Skip to main content

Obama’s Illegal Gun Control Could Land YOU In BIG TROUBLE

obama gun control

One of the main points of emphasis from President Obama’s recently announced executive action plan on guns is that the federal government wants to record all firearm transactions.

The message from White House Senior Advisor Valerie Jarrett and Attorney General Loretta Lynch is clear… kind of. If you sell any guns privately, even one, you will have to purchase a Federal Firearms License… maybe.

According to the White House statement:

Clarify that it doesn’t matter where you conduct your business—from a store, at gun shows, or over the Internet: If you’re in the business of selling firearms, you must get a license and conduct background checks. Background checks have been shown to keep guns out of the wrong hands, but too many gun sales—particularly online and at gun shows—occur without basic background checks. Today, the Administration took action to ensure that anyone who is “engaged in the business” of selling firearms is licensed and conducts background checks on their customers. Consistent with court rulings on this issue, the Bureau of Alcohol, Tobacco, Firearms and Explosives (ATF) has clarified the following principles:

– A person can be engaged in the business of dealing in firearms regardless of the location in which firearm transactions are conducted. For example, a person can be engaged in the business of dealing in firearms even if the person only conducts firearm transactions at gun shows or through the Internet. Those engaged in the business of dealing in firearms who utilize the Internet or other technologies must obtain a license, just as a dealer whose business is run out of a traditional brick-and-mortar store.

– Quantity and frequency of sales are relevant indicators. There is no specific threshold number of firearms purchased or sold that triggers the licensure requirement. But it is important to note that even a few transactions, when combined with other evidence, can be sufficient to establish that a person is “engaged in the business.” For example, courts have upheld convictions for dealing without a license when as few as two firearms were sold or when only one or two transactions took place, when other factors also were present.

– There are criminal penalties for failing to comply with these requirements. A person who willfully engages in the business of dealing in firearms without the required license is subject to criminal prosecution and can be sentenced up to five years in prison and fined up to $250,000. Dealers are also subject to penalties for failing to conduct background checks before completing a sale.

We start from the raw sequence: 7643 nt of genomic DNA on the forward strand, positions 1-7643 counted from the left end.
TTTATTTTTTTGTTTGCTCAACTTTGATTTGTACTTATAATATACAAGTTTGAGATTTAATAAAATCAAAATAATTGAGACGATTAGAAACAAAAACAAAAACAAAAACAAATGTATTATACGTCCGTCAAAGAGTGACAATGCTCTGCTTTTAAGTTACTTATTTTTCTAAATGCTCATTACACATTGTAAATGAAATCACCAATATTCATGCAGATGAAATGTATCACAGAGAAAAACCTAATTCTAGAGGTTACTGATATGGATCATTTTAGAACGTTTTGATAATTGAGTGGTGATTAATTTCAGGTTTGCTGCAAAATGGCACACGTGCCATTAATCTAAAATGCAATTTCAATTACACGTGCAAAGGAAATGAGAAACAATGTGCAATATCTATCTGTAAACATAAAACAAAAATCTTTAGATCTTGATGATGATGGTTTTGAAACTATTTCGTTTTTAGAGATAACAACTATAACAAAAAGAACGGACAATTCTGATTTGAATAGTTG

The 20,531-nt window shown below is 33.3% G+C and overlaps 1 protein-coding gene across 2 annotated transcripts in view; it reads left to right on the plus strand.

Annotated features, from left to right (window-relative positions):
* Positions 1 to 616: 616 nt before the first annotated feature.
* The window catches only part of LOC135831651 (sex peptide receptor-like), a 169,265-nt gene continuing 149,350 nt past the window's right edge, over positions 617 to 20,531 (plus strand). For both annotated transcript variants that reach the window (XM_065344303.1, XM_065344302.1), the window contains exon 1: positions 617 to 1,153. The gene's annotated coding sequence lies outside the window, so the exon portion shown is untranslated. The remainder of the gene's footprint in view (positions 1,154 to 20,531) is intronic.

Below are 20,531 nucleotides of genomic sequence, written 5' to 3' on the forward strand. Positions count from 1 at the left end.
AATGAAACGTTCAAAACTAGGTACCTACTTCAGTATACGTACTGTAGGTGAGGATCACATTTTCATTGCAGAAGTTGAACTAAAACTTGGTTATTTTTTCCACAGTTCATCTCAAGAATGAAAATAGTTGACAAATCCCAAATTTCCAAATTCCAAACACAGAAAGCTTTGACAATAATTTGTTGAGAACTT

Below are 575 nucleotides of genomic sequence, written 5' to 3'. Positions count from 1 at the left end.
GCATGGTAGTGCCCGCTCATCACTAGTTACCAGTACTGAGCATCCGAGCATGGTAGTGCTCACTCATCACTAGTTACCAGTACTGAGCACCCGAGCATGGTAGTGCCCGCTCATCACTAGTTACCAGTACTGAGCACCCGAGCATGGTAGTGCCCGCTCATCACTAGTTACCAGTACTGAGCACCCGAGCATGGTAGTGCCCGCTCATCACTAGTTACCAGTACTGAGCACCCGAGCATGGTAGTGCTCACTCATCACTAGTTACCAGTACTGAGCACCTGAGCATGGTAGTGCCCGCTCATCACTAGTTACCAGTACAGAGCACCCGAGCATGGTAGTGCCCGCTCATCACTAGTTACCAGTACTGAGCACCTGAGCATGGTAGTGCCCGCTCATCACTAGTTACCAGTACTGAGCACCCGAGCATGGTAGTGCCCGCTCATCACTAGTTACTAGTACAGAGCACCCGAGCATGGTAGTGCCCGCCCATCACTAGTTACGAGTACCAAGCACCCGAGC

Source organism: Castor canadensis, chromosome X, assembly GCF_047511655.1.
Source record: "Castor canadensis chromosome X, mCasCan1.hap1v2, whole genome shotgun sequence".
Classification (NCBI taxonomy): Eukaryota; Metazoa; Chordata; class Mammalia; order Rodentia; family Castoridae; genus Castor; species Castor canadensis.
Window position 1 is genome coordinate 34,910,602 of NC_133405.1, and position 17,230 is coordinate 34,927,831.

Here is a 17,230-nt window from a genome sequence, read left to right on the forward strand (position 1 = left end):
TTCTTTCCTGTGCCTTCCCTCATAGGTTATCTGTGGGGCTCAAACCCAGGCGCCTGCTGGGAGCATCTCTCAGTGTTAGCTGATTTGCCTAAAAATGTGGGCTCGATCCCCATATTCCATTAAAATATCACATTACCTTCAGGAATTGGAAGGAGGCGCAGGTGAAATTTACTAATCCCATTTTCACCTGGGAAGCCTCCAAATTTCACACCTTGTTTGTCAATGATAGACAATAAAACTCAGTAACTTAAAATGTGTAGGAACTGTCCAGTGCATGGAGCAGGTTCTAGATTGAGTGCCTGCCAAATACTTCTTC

And according to the press call, “ATF will make clear that whether you are ‘engaged in the business’ depends on the facts and circumstances,” Jarrett said. “On factors such as: whether you represent yourself as a dealer, such as making business cards or taking credit card statements. Whether you sell firearms shortly after they’re acquired or whether you buy or sell in the original packaging.”

H/T: White House

What are your thoughts about this executive action and do you think it’s going to be rebuffed by the House and Senate Republicans? Share your comments with us below in our comment section.



  1. Rick says:

    Are we sure dealing with dealers is Federal jurisdiction? Gun manufacturers and interweb dealers do traffic interstate and are/should be ICC business. But dealers at stores or shows are intrastate and controlled by state legislatures.
    What freightens me most is Barry’s move to have the Levisthan, the Feds, define who is mentally incompetent. He who defines the condition, controls the act. Since Barry, as all tyrants do, loves unarmed peasant, “he” will define me a terrorist if he can.

  2. Bud says:

    Does anyone understand exactly what this means? I’ll bet that you wouldn’t get the same answer from Obama, Biden and Lynch.

    If I have a gun that I want to trade for another gun from a guy on Facebook, do I need to apply and pay for a FFL license?

    How about a little. 22 pistol that I have and want to sell it for $50 to a neighbor that I’ve known for about a year? I’ve never heard him say anything about ever being in trouble with the law, but he’s only 23 years old. Should I pay several hundreds of dollars to obtain a FFL in order to make this one sale?

    Or lets say that I’m considering selling my only rifle to my brother. He’s really wanting it for deer season, which starts in two weeks. Should I try to obtain my FFL on a fast track in order to sell it? I really need the money, but the FFL is going to cost about the same as what I’m selling the rifle for.

    Now, do I just proceed with selling MY property, or do I get the FFL just in case the ATF says that I might have broken the law? They’re not really sure, but I might have? This is such a croçk pot law. In order to be absolutely sure that you are within the law, everyone who owns a gun would need their FFL just in case they ever wanted to sell or tràde a gun. And what does it take to obtain your FFL and to maintain it? How much money should people be expected to pay to have their FFL and to keep detailed records on file for years just in case the FFL would like to see them?

  3. Roger C says:

    This POS in the whitehouse can kiss my patriotic white a$$…….PERIOD…..KTN…..